Most river mouths are unsuitable for use as harbours because large sand bars block entry for most of the year. These bars are formed by the action of waves and currents, and by the intermittent flow, heavy sediment load and steep gradients of most South African rivers. Only the largest rivers, such as the Orange and Limpopo, maintain narrow permanent channels through the bars. For much the same reasons, the country has no navigable rivers.
Inland from the Escarpment lies the interior plateau, which is the southern continuation of the great African plateau stretching north to the Sahara Desert.
The plateau itself is characterised by wide plains with an average height of 1 200 m above sea level.
Surmounting the plateau in places are a number of well-defined upland blocks. The dissected Lesotho plateau, which is more than 3 000 m above sea level, is the most prominent. In general, the Escarpment forms the highest parts of the plateau.
Between the Great Escarpment and the coast lies an area which varies in width from 80 to 240 km in the east and south to a mere 60 to 80 km in the west. At least three major subdivisions can be recognised: the eastern plateau slopes, the Cape folded belt and adjacent regions, and the western plateau slopes.
The country also falls squarely within the subtropical belt of high pressure, making it dry, with an abundance of sunshine.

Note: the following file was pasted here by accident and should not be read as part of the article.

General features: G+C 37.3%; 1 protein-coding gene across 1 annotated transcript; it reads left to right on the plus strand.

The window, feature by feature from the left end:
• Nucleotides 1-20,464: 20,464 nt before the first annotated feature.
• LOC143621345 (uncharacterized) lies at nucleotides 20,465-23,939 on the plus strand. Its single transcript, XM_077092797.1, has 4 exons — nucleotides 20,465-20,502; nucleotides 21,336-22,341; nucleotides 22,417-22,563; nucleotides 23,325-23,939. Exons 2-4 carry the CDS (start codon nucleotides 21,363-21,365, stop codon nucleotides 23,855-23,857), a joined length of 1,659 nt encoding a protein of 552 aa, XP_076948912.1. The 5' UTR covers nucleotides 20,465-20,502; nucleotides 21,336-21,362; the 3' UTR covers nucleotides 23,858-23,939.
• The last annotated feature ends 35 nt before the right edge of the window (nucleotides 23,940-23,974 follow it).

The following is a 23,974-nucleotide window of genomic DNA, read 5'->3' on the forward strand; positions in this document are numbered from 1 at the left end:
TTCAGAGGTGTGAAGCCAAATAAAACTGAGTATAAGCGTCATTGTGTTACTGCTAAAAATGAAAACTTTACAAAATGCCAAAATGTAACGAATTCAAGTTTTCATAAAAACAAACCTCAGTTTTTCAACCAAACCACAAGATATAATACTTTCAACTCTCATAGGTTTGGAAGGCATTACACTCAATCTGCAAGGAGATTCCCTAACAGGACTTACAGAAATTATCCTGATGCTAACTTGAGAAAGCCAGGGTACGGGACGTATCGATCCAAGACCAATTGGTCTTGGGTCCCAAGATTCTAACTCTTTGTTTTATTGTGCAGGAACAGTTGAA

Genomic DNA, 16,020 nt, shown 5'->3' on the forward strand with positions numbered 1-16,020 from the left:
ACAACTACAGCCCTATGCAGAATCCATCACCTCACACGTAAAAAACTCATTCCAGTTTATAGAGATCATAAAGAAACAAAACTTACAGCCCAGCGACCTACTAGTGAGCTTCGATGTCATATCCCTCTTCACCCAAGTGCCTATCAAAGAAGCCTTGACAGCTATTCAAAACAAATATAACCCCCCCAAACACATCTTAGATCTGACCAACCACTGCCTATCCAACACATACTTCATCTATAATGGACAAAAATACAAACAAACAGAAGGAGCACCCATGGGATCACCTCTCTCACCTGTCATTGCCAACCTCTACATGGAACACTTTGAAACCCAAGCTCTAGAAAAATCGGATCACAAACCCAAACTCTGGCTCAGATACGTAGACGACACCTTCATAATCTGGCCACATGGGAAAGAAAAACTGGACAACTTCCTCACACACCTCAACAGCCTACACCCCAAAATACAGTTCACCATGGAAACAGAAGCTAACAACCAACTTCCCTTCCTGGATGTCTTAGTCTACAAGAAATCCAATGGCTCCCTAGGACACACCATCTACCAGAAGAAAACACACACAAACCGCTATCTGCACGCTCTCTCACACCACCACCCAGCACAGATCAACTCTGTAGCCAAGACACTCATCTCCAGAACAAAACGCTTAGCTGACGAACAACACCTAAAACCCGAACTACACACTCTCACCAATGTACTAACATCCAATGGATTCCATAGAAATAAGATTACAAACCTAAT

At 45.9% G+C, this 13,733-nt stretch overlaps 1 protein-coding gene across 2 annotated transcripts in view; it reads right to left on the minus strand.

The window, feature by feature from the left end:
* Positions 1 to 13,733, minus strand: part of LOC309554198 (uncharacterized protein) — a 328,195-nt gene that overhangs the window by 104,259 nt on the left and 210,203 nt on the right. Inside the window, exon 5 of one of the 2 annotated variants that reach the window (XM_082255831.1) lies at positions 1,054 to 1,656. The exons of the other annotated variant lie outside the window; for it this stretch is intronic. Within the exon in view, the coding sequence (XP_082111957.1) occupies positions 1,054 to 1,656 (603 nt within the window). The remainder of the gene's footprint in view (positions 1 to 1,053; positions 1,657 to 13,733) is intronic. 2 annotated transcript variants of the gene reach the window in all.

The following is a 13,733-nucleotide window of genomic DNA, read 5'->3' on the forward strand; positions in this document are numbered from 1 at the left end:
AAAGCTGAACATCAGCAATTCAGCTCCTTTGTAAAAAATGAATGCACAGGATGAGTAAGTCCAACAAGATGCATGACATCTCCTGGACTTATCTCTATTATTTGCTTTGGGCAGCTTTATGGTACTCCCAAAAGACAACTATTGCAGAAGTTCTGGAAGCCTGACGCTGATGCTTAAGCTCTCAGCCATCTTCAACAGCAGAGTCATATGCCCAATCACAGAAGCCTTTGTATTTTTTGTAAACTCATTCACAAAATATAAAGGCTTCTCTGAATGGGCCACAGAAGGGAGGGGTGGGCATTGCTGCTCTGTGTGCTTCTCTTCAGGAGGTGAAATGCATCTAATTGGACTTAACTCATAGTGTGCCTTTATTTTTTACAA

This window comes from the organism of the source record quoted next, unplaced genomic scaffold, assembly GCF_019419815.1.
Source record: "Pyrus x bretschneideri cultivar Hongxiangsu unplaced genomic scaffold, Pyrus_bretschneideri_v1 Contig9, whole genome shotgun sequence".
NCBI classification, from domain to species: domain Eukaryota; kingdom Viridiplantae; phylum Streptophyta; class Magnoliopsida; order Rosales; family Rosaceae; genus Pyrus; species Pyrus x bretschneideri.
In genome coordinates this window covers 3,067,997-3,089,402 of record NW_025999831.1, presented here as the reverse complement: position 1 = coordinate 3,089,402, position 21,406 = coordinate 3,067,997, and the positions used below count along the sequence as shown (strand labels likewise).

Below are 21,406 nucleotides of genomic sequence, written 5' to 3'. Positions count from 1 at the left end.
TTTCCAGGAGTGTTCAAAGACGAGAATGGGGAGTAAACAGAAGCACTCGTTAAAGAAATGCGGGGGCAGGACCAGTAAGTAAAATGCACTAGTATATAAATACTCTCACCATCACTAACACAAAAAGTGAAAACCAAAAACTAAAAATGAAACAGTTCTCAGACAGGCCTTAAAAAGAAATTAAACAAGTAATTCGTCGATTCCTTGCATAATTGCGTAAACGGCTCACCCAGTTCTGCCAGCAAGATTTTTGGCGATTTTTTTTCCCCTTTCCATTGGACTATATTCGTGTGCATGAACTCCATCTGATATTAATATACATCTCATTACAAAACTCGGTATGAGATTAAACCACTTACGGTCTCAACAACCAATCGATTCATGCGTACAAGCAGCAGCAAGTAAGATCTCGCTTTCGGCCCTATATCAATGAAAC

The wide expanses of ocean on three sides of South Africa have a moderating influence on its climate. More apparent, however, are the effects of the warm Agulhas and cold Benguela currents along the east and west coasts respectively. While Durban (east coast) and Port Nolloth (west coast) lie more or less on the same latitude, there is a difference of at least 6?C in their mean annual temperatures.
Gale-force winds are frequent on the coasts, especially in the south-western and southern coastal areas.
In Cape Town, the capital city of the Western Cape, the average rainfall is highest in the winter months, while in the capital cities of the other eight provinces, the average rainfall is highest during summer.
South Africa's rainfall is unreliable and unpredictable. Large fluctuations in the average annual figure are the rule rather than the exception in most areas of the country. Years when a below-average figure is recorded are more common than years with an above-average total. South Africa is periodically afflicted by drastic and prolonged droughts, which often end in severe floods.
Secondly, despite a latitudinal span of 13 degrees, average annual temperatures are remarkably uniform throughout the country. Owing to the increase in the height of the plateau towards the northeast, there is hardly any increase in temperature from south to north as might be expected.
The third feature is the striking contrast between temperatures on the east and west coasts. Temperatures above 32°C are fairly common in summer, and frequently exceed 38°C in the lower Orange River valley and the Mpumalanga Lowveld.
Frost, humidity and fog
In certain areas, however, notably the hot, humid KwaZulu-Natal coast, Mpumalanga and the Northern Province, June and July are the ideal holiday months.
Religion: Religious groups in South Africa
Freedom of worship is guaranteed by the Constitution, and official policy is one of noninterference in religious practices.